The power which the statute confers is to make such allowance as the court shall deem just, having regard to the circumstances of the parties, that is, the amount and income of the husband's estate, and the other duties and burdens chargeable upon him, and the rank and condition in life of the wife. On a divorce for adultery, the considerations governing the amount of alimony are essentially of a pecuniary nature. If the defendant have the ability to pay, the injured party is to recover such an allowance as will correspond with her social position, and at least maintain her in the style and condition that her husband's fortune would have reasonably justified her maintenance but for his infidelity. She is not to be put on a stinted allowance because the husband has been unfaithful to his marriage vows; but this is rather a reason, if his estate be ample, that she should receive a generous and liberal support. The law allots no definite proportion of the husband's estate for alimony; but leaves to the court to award such sum as in the discreet exercise of the power, and having regard to the circumstances of the parties, shall be deemed just. As no two cases are alike, what would be just in one might be unjust in another. Where the husband is possessed of a large estate, and has no children or relatives dependent on his bounty and the wife occupies a high social position, and is a lady of refined and intellectual tastes, it would be just to award such a sum as would be ample to maintain her in the state to which she has been accustomed, though such sum was one-third or even one-half of his income. On the other hand where the estate of the husband is limited, and he has duties or burdens chargeable upon him, and the wife's condition and station in life is comparatively humble, it would not accord with a just sense, nor would there be a fitness and propriety in it, to strip the husband of the bulk of his property, and bestow it on the wife. On adjusting the allowance, where there has been a divorce for adultery, as it is an act of judicial discretion, the court may take into account imputations against the wife, and even her moral delinquencies after judgment has passed in her favor, but under the statute, and in harmony with the course of judicial decision, the main and legitimate subjects of inquiry are the proper measure of the wife's expenditures, the amount and income of the husband's estate, and other duties or burdens chargeable upon him. The relevant inquiry at this stage is as to the defendant's "faculties" and the plaintiff's need. (2 Bright on Marriage and Divorce, 358, §§ 9, 17; 2 Barb. Ch. Pr., 266, n. g; Shelford on Marriage and Divorce, 588, 596; Poynter on Marriage and Divorce, 248, 249, 255, and cases cited in notes; Robotham v. Robotham, 1 Swezey and Tristam, 192.)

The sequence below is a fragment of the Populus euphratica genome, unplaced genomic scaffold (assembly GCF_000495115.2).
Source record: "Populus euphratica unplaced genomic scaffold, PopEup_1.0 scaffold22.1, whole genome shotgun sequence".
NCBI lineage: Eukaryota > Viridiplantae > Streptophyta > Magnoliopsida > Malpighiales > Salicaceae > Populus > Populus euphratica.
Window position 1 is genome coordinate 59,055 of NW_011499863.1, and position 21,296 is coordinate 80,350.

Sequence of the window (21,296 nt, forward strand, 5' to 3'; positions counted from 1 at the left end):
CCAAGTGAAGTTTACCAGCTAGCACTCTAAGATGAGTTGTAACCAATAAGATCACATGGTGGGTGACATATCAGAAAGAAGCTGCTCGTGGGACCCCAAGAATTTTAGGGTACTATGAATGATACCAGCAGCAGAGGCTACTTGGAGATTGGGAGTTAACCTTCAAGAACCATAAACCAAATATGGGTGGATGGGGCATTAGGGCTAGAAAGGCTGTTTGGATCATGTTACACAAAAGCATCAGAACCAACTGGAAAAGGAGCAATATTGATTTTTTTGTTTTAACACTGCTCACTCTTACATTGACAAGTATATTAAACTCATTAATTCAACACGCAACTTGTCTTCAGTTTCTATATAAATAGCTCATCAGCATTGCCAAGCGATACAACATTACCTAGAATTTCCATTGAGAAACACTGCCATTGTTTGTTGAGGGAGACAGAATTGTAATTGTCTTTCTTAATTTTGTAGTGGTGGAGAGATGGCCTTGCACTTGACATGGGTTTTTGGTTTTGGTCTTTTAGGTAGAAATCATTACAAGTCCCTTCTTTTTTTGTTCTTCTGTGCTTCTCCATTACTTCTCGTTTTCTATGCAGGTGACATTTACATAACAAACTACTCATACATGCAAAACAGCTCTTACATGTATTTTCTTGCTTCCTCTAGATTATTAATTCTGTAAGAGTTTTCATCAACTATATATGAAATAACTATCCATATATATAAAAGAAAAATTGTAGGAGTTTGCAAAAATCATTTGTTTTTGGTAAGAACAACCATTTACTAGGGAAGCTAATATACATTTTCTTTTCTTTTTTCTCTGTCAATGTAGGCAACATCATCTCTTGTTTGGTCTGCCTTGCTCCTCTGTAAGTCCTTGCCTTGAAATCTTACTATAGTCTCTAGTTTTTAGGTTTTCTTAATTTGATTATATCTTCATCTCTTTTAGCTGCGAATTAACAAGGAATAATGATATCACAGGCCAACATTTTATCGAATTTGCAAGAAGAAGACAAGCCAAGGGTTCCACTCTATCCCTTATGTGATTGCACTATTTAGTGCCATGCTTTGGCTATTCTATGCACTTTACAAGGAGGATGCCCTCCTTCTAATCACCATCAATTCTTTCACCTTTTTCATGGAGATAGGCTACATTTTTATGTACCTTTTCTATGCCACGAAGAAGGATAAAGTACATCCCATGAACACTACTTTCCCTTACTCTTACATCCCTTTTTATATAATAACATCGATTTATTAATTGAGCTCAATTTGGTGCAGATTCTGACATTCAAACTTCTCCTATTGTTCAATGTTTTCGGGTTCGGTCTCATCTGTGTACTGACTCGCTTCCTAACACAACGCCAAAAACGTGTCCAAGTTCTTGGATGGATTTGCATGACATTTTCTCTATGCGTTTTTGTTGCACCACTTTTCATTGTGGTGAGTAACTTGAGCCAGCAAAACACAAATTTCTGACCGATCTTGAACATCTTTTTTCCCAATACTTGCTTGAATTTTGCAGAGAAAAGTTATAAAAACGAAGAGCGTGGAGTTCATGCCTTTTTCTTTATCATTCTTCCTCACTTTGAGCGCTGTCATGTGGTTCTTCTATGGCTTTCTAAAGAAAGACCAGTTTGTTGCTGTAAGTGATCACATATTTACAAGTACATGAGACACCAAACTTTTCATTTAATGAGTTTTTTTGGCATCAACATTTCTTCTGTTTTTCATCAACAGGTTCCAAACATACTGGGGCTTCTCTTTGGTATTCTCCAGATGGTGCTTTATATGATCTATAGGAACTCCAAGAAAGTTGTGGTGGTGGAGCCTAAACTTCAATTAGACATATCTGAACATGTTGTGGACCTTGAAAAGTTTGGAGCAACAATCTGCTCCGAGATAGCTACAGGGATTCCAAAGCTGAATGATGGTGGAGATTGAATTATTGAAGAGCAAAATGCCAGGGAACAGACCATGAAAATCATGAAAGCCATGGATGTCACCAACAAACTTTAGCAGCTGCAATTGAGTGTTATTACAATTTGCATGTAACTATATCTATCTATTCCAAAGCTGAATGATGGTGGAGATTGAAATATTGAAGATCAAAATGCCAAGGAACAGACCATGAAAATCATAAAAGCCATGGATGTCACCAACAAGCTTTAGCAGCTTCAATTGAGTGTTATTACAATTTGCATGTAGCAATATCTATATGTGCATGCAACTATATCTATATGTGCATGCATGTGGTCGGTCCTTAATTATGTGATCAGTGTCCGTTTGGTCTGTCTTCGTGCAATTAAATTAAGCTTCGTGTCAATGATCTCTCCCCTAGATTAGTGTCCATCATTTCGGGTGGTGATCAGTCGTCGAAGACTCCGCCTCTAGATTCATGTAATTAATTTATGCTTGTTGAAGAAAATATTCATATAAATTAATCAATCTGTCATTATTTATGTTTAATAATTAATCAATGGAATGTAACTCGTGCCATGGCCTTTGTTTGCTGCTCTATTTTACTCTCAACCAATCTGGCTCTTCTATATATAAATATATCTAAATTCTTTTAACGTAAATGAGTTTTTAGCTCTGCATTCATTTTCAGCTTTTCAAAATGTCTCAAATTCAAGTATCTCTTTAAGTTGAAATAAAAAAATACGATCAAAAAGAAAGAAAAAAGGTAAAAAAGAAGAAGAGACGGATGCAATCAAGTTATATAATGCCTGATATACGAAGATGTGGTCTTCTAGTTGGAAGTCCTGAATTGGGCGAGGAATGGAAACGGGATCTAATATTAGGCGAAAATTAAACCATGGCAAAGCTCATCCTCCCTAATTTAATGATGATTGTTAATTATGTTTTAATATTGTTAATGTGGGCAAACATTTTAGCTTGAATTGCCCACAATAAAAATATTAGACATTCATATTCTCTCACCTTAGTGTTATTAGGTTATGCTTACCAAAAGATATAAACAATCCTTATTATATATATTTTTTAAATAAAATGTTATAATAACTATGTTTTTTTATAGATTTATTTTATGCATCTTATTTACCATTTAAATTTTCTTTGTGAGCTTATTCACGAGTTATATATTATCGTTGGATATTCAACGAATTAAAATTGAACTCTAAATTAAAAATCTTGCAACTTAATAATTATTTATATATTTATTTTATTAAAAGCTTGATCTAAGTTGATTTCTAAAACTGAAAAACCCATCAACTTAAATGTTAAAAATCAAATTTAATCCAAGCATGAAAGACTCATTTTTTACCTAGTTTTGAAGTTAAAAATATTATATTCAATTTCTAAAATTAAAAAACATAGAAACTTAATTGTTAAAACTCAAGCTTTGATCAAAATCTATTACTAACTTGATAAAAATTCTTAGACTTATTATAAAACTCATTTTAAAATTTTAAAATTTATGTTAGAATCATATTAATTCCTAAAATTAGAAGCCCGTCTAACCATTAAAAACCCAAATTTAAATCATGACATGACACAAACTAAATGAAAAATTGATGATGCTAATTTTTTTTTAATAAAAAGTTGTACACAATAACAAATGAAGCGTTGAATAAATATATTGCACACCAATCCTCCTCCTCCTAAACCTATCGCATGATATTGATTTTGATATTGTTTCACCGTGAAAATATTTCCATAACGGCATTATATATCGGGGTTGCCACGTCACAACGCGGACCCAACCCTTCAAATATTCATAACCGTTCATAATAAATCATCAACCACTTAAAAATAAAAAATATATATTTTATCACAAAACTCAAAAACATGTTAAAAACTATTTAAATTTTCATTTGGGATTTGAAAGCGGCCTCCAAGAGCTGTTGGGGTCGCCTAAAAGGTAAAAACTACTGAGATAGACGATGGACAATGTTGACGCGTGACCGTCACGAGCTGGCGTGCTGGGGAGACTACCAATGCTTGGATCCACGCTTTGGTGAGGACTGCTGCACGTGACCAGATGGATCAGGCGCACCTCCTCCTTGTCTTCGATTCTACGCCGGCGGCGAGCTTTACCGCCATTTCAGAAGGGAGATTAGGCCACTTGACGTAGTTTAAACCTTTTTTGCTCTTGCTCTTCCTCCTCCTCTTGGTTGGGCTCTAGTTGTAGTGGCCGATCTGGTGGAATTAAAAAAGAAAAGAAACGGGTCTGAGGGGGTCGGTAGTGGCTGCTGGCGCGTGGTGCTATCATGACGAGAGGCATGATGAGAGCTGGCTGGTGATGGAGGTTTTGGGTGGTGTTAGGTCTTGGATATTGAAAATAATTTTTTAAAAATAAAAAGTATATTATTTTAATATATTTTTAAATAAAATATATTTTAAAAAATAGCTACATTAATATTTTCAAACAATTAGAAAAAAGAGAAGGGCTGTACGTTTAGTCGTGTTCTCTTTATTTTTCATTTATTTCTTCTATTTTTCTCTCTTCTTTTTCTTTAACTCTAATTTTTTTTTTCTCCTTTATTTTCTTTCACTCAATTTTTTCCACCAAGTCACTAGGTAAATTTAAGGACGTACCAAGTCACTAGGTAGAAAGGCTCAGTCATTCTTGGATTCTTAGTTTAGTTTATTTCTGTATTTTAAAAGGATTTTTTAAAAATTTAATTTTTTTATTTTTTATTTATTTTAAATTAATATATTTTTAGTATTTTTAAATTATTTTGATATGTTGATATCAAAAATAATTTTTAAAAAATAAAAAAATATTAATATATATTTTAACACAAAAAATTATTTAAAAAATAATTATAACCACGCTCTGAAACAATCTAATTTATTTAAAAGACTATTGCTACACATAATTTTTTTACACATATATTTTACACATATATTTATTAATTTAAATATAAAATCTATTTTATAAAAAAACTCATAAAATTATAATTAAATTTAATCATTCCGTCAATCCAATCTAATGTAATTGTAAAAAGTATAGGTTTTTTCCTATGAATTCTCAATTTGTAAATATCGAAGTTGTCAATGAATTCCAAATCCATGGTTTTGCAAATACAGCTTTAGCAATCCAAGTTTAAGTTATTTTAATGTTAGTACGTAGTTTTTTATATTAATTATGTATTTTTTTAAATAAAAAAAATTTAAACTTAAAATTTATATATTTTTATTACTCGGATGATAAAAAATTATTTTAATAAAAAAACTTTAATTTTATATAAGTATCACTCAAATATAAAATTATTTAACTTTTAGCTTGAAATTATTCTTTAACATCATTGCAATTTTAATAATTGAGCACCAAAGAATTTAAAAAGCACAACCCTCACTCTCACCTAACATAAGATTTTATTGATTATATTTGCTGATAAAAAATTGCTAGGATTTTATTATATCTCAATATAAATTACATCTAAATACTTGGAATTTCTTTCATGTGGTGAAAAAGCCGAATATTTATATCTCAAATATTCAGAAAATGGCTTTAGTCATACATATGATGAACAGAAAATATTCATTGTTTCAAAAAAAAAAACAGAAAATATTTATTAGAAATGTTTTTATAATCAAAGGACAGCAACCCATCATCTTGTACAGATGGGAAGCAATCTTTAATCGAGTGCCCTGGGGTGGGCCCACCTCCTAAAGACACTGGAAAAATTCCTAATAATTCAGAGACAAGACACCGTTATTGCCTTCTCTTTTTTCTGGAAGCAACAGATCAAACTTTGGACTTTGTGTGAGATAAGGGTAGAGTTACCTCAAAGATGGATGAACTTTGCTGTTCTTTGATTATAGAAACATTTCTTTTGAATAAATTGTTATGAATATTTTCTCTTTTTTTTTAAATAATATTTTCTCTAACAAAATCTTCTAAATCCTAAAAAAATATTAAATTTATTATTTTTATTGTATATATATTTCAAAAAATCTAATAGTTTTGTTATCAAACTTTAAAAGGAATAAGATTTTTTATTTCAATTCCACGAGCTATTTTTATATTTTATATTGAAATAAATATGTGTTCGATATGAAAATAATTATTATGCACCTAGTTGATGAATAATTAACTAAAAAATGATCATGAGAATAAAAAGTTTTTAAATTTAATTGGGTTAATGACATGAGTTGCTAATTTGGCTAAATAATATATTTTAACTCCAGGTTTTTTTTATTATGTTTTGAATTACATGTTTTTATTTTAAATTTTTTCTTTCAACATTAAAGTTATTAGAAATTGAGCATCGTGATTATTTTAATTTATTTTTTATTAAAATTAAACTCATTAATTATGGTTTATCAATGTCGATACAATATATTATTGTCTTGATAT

The court deemed four thousand dollars a year to be a just allowance for the plaintiff's support. This appears to be a large sum, but perhaps it is not, taking into view the circumstances of the parties. The value of the defendant's estate is admitted by himself to exceed $260,000; and there is reason to believe that it is much more, as during six years next after the judgment of divorce, his professional receipts from one theatre alone amounted to about $14,000 per annum, and the proceeds of his engagements at other theatres must have been large. He was a distinguished and popular dramatic actor and his ability in his profession has been appreciated and generously rewarded. It would not be a high estimate upon the value of his estate to place it at $300,000. The parties have no issue; but the defendant has three maiden sisters whom he supports, and who now preside over his costly mansion in Philadelphia. The plaintiff is a lady of education and refinement, and previous to this unhappy controversy, and indeed since, has been accustomed to move in the higher social and literary circles of New York. Judging from what appears in the case, she is a woman of remarkable energy and intellectual power. She was married to the defendant in 1837, when but nineteen years old, and he, though rising in his profession, had but a small estate. For some twelve years his domestic establishment was under her immediate charge, and she conducted it with system, economy and with a due regard to her husband's pecuniary interests, insomuch that when, as we are now to assume, without cause he banished her from his home and association, his estate had increased from about $12,000 to at least $150,000. The parties had always resided in a city, and do now, where a larger sum is required for support than in the country. In the case of Burr v. Burr (10 Paige, 20; S.C. in error, 7 Hill, 207), which was for a separation from bed and board for cruel and inhuman treatment of the wife, the Chancellor awarded $10,000 a year as alimony, to begin from the filing of the bill, and the Court for the Correction of Errors affirmed the order. There the complainant was an aged lady, who, though always occupying a respectable station in life, resided in the country. The defendant's estate exceeded half a million of dollars, and it is apparent that the amount of alimony was largely exaggerated by a consideration of his cruelty and inhumanity. It may be that because too great consideration was given to these circumstances, the case is an unsafe precedent to follow. It settles, however, the question that the conduct of the husband may be looked at in adjusting the amount of alimony, and that in the view of the court of last resort, under the circumstances of that case, there had not been such an indiscreet exercise of power as to be the subject of an appeal. On a division, but five of the members of the court voted for a reversal of the Chancellor's decree, one of whom was for reducing the amount of the allowance to $3,000 and another to $6,000. In the present case, the husband banished the wife from his house, and ceased to cherish and protect her, in May, 1849, and as the subsequent investigation showed, without cause and with imputations against her unfounded in fact. He paid an annual stipend of $1,500 for her support but discontinued that in November, 1850, and left her to support herself, or rely on the favor of strangers.